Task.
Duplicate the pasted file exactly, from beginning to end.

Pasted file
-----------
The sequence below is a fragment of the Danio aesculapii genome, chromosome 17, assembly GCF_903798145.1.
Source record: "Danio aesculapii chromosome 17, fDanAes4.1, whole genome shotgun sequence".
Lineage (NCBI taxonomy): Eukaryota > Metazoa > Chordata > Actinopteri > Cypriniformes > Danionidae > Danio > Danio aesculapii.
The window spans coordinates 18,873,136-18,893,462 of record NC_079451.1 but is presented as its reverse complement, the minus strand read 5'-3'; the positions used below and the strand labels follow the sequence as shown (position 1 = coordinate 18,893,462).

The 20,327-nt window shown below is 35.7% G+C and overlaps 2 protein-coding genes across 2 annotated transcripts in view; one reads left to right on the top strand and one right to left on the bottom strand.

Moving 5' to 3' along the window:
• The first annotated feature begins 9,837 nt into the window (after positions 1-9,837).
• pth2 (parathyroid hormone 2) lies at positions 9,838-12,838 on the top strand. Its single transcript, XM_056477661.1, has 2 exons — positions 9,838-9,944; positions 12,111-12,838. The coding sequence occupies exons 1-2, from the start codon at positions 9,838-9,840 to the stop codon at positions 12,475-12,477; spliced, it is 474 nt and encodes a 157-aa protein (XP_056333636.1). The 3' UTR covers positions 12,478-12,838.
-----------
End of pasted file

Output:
The sequence below is a fragment of the Danio aesculapii genome, chromosome 17, assembly GCF_903798145.1.
Source record: "Danio aesculapii chromosome 17, fDanAes4.1, whole genome shotgun sequence".
Lineage (NCBI taxonomy): Eukaryota > Metazoa > Chordata > Actinopteri > Cypriniformes > Danionidae > Danio > Danio aesculapii.
The window spans coordinates 18,873,136-18,893,462 of record NC_079451.1 but is presented as its reverse complement, the minus strand read 5'-3'; the positions used below and the strand labels follow the sequence as shown (position 1 = coordinate 18,893,462).

The 20,327-nt window shown below is 35.7% G+C and overlaps 2 protein-coding genes across 2 annotated transcripts in view; one reads left to right on the top strand and one right to left on the bottom strand.

Moving 5' to 3' along the window:
• The first annotated feature begins 9,837 nt into the window (after positions 1-9,837).
• pth2 (parathyroid hormone 2) lies at positions 9,838-12,838 on the top strand. Its single transcript, XM_056477661.1, has 2 exons — positions 9,838-9,944; positions 12,111-12,838. The coding sequence occupies exons 1-2, from the start codon at positions 9,838-9,840 to the stop codon at positions 12,475-12,477; spliced, it is 474 nt and encodes a 157-aa protein (XP_056333636.1). The 3' UTR covers positions 12,478-12,838.